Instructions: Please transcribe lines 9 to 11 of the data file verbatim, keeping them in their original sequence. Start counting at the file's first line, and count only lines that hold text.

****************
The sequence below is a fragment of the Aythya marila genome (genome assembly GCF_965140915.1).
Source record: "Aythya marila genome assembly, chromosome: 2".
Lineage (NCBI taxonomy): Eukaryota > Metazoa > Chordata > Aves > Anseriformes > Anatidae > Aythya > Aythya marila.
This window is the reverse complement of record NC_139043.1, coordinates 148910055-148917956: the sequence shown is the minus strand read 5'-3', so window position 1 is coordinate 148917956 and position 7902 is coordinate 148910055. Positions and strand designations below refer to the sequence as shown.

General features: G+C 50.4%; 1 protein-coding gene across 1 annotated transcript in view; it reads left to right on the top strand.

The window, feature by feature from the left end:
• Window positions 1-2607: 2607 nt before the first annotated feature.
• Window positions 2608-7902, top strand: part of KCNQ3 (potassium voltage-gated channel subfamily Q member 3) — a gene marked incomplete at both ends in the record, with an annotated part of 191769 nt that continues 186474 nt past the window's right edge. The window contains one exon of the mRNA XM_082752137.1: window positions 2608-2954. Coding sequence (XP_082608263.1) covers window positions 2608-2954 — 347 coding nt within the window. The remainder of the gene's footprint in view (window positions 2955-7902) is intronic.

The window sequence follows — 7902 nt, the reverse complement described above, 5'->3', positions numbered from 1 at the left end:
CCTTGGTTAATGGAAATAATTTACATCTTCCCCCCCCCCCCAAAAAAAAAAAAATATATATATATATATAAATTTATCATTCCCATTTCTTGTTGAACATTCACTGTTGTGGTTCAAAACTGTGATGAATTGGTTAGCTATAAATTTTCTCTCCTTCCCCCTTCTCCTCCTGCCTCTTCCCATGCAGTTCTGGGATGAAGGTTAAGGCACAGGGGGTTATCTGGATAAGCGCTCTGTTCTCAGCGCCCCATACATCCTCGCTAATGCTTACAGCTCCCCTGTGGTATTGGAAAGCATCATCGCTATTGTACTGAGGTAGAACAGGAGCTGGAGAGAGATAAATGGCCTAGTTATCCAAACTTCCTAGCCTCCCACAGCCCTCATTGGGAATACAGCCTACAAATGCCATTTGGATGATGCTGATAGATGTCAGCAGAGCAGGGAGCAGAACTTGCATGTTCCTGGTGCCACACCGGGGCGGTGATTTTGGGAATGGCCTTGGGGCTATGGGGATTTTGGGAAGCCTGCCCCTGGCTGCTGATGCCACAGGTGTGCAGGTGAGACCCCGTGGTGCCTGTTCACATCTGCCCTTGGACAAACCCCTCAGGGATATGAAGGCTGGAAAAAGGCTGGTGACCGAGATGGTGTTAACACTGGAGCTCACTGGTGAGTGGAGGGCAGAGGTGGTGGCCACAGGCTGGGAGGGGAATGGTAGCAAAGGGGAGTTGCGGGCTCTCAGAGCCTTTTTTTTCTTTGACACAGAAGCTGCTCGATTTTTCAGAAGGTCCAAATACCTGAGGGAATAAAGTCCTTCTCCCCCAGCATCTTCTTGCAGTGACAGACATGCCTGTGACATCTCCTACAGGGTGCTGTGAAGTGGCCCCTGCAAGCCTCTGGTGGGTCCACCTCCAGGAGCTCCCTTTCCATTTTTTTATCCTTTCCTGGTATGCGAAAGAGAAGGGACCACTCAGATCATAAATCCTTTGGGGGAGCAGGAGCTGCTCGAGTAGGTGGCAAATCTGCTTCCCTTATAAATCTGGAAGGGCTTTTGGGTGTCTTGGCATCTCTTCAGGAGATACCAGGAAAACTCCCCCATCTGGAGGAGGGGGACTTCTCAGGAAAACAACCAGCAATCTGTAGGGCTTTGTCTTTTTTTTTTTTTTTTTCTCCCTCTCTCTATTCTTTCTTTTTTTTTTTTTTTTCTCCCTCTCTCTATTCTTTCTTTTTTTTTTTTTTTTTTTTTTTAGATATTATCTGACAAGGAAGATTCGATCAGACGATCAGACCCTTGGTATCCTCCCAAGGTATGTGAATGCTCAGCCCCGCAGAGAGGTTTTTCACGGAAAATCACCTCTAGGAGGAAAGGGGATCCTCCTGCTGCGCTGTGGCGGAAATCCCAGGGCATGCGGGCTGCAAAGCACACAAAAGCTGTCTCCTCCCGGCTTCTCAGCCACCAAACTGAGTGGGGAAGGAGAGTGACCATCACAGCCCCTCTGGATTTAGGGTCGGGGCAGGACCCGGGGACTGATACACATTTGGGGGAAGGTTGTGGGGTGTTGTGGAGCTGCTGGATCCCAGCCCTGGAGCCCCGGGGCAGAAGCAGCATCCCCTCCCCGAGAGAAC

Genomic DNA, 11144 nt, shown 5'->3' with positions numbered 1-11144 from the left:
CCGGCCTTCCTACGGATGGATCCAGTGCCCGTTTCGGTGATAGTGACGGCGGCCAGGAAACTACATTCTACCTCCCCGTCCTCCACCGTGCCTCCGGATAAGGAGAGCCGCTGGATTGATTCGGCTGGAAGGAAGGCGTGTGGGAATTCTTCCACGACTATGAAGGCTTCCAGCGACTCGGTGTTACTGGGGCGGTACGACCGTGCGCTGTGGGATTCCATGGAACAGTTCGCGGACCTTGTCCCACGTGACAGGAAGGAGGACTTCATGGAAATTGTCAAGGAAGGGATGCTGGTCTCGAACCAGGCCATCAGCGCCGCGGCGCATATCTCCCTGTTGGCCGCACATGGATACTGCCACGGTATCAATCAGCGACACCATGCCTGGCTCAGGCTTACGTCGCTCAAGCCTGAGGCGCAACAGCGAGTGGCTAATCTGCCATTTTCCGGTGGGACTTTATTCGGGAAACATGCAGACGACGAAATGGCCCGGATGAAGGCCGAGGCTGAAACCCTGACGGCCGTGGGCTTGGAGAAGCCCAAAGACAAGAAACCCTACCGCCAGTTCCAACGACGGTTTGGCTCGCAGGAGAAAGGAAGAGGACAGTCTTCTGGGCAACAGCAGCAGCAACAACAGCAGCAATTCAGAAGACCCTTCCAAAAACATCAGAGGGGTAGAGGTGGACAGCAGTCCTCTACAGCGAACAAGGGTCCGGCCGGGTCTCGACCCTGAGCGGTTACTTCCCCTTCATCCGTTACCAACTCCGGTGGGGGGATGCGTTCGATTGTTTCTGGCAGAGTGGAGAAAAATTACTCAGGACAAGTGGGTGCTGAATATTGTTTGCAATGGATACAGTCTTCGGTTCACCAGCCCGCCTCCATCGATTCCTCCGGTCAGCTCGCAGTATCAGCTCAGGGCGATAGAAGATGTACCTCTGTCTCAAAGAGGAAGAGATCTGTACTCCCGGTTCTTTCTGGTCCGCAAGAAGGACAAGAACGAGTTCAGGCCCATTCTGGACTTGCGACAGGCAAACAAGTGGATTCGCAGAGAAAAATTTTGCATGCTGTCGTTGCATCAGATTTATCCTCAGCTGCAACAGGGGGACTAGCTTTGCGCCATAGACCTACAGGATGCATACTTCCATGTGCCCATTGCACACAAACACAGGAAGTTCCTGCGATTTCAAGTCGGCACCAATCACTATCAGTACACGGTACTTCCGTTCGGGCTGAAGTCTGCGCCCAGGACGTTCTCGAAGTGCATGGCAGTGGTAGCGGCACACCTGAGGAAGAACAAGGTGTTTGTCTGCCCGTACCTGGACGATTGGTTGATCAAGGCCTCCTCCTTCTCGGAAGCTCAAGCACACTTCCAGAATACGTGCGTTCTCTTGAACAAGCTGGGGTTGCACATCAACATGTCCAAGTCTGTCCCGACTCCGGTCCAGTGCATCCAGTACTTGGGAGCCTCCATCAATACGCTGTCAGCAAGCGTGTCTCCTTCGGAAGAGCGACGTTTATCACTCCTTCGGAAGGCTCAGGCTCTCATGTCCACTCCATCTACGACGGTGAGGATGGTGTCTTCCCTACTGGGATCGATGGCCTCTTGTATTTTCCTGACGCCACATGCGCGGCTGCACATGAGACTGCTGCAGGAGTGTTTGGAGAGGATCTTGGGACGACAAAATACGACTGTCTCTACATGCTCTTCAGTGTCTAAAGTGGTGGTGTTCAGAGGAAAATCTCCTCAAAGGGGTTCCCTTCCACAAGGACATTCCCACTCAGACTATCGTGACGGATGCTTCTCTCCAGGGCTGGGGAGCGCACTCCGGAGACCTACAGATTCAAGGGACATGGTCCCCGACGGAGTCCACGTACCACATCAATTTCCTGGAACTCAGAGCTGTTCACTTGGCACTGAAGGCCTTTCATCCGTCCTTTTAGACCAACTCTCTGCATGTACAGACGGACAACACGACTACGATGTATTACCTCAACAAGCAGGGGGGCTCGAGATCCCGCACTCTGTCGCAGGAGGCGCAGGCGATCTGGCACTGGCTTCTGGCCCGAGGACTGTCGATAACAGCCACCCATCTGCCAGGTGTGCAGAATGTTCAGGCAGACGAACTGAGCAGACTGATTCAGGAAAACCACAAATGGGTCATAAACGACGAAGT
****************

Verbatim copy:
The window sequence follows — 7902 nt, the reverse complement described above, 5'->3', positions numbered from 1 at the left end:
CCTTGGTTAATGGAAATAATTTACATCTTCCCCCCCCCCCCAAAAAAAAAAAAATATATATATATATATAAATTTATCATTCCCATTTCTTGTTGAACATTCACTGTTGTGGTTCAAAACTGTGATGAATTGGTTAGCTATAAATTTTCTCTCCTTCCCCCTTCTCCTCCTGCCTCTTCCCATGCAGTTCTGGGATGAAGGTTAAGGCACAGGGGGTTATCTGGATAAGCGCTCTGTTCTCAGCGCCCCATACATCCTCGCTAATGCTTACAGCTCCCCTGTGGTATTGGAAAGCATCATCGCTATTGTACTGAGGTAGAACAGGAGCTGGAGAGAGATAAATGGCCTAGTTATCCAAACTTCCTAGCCTCCCACAGCCCTCATTGGGAATACAGCCTACAAATGCCATTTGGATGATGCTGATAGATGTCAGCAGAGCAGGGAGCAGAACTTGCATGTTCCTGGTGCCACACCGGGGCGGTGATTTTGGGAATGGCCTTGGGGCTATGGGGATTTTGGGAAGCCTGCCCCTGGCTGCTGATGCCACAGGTGTGCAGGTGAGACCCCGTGGTGCCTGTTCACATCTGCCCTTGGACAAACCCCTCAGGGATATGAAGGCTGGAAAAAGGCTGGTGACCGAGATGGTGTTAACACTGGAGCTCACTGGTGAGTGGAGGGCAGAGGTGGTGGCCACAGGCTGGGAGGGGAATGGTAGCAAAGGGGAGTTGCGGGCTCTCAGAGCCTTTTTTTTCTTTGACACAGAAGCTGCTCGATTTTTCAGAAGGTCCAAATACCTGAGGGAATAAAGTCCTTCTCCCCCAGCATCTTCTTGCAGTGACAGACATGCCTGTGACATCTCCTACAGGGTGCTGTGAAGTGGCCCCTGCAAGCCTCTGGTGGGTCCACCTCCAGGAGCTCCCTTTCCATTTTTTTATCCTTTCCTGGTATGCGAAAGAGAAGGGACCACTCAGATCATAAATCCTTTGGGGGAGCAGGAGCTGCTCGAGTAGGTGGCAAATCTGCTTCCCTTATAAATCTGGAAGGGCTTTTGGGTGTCTTGGCATCTCTTCAGGAGATACCAGGAAAACTCCCCCATCTGGAGGAGGGGGACTTCTCAGGAAAACAACCAGCAATCTGTAGGGCTTTGTCTTTTTTTTTTTTTTTTTCTCCCTCTCTCTATTCTTTCTTTTTTTTTTTTTTTTCTCCCTCTCTCTATTCTTTCTTTTTTTTTTTTTTTTTTTTTTTAGATATTATCTGACAAGGAAGATTCGATCAGACGATCAGACCCTTGGTATCCTCCCAAGGTATGTGAATGCTCAGCCCCGCAGAGAGGTTTTTCACGGAAAATCACCTCTAGGAGGAAAGGGGATCCTCCTGCTGCGCTGTGGCGGAAATCCCAGGGCATGCGGGCTGCAAAGCACACAAAAGCTGTCTCCTCCCGGCTTCTCAGCCACCAAACTGAGTGGGGAAGGAGAGTGACCATCACAGCCCCTCTGGATTTAGGGTCGGGGCAGGACCCGGGGACTGATACACATTTGGGGGAAGGTTGTGGGGTGTTGTGGAGCTGCTGGATCCCAGCCCTGGAGCCCCGGGGCAGAAGCAGCATCCCCTCCCCGAGAGAAC

Genomic DNA, 11144 nt, shown 5'->3' with positions numbered 1-11144 from the left: